These mission statements can be evaluated as follows:
Construct and build a rotor based descent mechanism
As a result of the experiment, it was shown that the rotor-
based descent mechanism is a feasible alternative to the
typical re-entry options. It was able to reduce the Space-
Seeds velocity to 25-30 m/s. The SpaceSeeds experi-
enced flat-spin in the upper atmosphere since the centre
of gravity was not optimally positioned.
Construct and build a structure that withstands the
impact All three Space Seeds survived the descent
from nearly 80km. The fuselage and electronics were
fully intact, but every SpaceSeed lost some wings. The
data shows that the wings were probably clipped on im-
pact. It is expected to be caused by the collision with the
Figure 8. Here a cut view is shown of the interface ring
mounted in the SpaceSeed, the way the wings move when
deployed can be well observed in this figure
trees on the ground. A stable flight of all SpaceSeeds was
observed towards the end of the flight, suggesting that no
wings where missing, hence, the wings were lost upon
Construct and build a deployment mechanism All
three SpaceSeeds got deployed from the deployment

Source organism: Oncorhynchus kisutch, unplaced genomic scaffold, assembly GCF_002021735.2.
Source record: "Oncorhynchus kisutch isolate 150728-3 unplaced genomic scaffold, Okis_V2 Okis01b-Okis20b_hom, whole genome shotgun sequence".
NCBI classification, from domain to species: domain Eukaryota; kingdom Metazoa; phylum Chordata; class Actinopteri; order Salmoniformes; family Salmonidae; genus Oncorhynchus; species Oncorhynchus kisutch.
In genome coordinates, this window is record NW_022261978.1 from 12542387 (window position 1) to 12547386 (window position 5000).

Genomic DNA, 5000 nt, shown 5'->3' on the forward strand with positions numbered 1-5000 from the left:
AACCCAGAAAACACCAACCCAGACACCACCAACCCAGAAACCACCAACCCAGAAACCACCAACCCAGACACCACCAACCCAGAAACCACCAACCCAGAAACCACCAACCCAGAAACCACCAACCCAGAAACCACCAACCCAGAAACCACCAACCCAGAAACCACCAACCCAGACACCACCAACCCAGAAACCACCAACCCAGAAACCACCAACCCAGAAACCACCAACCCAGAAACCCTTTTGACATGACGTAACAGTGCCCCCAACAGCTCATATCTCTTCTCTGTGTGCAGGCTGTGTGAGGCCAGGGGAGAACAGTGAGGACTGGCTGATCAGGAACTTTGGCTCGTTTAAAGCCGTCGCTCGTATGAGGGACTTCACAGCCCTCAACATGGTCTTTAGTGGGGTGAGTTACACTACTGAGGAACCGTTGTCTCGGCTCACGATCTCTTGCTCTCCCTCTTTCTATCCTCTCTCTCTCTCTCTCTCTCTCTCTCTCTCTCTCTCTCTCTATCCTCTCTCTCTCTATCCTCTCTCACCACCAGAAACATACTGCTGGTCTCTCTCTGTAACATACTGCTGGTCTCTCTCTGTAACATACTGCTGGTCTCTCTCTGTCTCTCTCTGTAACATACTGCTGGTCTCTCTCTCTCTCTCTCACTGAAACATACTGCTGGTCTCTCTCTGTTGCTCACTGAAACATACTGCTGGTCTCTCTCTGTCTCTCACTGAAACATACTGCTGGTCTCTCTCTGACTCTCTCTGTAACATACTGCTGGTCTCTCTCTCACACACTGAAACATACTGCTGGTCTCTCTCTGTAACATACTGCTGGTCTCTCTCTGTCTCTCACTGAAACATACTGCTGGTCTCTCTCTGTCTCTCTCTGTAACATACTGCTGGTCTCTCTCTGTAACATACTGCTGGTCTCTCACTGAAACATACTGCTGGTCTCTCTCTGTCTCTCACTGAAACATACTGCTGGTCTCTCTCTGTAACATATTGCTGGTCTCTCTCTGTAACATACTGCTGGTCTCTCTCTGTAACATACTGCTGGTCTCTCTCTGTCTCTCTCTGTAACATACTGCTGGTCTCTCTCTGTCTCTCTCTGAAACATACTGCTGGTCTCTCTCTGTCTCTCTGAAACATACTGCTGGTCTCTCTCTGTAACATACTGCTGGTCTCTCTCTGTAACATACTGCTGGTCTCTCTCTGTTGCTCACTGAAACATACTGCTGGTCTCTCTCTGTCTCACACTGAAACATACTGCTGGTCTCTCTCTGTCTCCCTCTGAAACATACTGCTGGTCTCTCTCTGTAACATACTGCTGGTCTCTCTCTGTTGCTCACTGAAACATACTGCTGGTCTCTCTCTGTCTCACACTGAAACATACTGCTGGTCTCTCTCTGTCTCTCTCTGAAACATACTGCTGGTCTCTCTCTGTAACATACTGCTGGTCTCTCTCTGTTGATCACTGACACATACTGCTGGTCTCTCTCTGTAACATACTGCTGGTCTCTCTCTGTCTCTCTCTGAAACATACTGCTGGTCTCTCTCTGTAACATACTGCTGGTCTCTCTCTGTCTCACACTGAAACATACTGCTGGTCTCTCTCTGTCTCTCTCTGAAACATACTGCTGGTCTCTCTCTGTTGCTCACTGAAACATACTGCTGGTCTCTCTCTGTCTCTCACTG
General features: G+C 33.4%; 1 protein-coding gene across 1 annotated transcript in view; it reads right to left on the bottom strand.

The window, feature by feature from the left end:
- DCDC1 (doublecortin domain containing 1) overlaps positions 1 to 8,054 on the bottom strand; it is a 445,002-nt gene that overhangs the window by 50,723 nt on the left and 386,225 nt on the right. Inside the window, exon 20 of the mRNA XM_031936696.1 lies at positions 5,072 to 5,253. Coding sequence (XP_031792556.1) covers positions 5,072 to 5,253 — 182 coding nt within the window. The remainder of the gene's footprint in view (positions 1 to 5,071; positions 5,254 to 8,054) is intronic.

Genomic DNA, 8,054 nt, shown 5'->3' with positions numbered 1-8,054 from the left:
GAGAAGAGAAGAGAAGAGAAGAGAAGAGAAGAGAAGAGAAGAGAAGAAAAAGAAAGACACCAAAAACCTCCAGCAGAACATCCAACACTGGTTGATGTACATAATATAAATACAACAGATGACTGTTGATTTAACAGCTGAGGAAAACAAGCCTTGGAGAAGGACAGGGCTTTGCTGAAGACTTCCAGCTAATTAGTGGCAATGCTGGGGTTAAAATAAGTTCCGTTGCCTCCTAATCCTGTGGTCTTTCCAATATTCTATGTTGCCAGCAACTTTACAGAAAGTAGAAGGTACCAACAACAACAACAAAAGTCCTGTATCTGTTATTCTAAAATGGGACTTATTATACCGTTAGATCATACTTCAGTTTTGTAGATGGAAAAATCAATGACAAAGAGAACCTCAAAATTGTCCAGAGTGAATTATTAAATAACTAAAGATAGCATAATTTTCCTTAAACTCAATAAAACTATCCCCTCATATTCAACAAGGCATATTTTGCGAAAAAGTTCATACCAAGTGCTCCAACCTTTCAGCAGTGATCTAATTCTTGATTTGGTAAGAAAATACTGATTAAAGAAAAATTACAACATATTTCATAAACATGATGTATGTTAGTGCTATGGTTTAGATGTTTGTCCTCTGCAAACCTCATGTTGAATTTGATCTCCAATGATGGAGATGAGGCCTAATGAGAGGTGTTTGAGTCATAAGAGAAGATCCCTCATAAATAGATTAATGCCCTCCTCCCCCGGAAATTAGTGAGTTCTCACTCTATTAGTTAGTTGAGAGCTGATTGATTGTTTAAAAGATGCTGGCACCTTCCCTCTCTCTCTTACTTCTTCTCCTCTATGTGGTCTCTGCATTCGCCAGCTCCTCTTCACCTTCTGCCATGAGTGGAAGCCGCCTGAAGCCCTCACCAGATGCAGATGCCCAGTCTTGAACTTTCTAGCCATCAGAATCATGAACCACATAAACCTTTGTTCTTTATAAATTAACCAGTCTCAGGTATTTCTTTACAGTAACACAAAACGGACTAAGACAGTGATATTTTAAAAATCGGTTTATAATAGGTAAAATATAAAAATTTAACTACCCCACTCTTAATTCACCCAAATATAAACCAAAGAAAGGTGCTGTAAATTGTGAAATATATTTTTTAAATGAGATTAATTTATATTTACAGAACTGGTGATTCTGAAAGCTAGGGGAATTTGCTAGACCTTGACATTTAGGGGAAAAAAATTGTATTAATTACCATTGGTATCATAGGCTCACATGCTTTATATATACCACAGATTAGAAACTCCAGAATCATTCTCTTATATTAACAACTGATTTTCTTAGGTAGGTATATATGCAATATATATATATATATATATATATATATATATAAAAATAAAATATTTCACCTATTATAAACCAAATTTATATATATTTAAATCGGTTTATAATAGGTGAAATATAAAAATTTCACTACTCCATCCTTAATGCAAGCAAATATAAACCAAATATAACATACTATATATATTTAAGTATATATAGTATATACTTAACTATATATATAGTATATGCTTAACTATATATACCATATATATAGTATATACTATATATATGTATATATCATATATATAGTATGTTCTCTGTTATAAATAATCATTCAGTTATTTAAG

mechanism successfully.
Film the deployment Footage of the deployment of the
SpaceSeeds was successfully recorded and sent down. It
was mediately clear that the wings had locked in their
designated position. Unfortunately, due to the hard land-
ing of RX23, the SD-Card was destroyed, and no HD
footage of the deployment is available.
Evaluate the flight data and compare it with simula-
tions During its flights, every SpaceSeed captured data
from the various instruments installed. This will be ex-
plained in further detail in the following subsection.
5.1. Flight Data vs. Simulation
Different simulations of various flight parameters have
been made. These simulations can now be compared
with the recorded sensor values in order to validate and
refine the model in the future. It shall be stated that the
data shown will only be from SpaceSeed number 3. The
recorded data points look very similar for all 3 vehicles
but they key difference is the acquisition of the GPS Sig-
nal, which was mainly used for recovery but also nice to
have in the critical flight phase. Only Vehicle Number 3
got a GPS lock. This is probably due to the high speeds
and the breach of the ITAR-Limits during the flight. Once
on the ground, all SpaceSeeds started sending GPS Data,
thereby the GPS modules fulfilled their primary task.
Figure 9. Angular velocities as predicted by the devel-
oped model
Figure 10. Angular momentum from the actual flight,
deep pass filtered to make the data more readable
As shown in figure 9, which represents a precalculated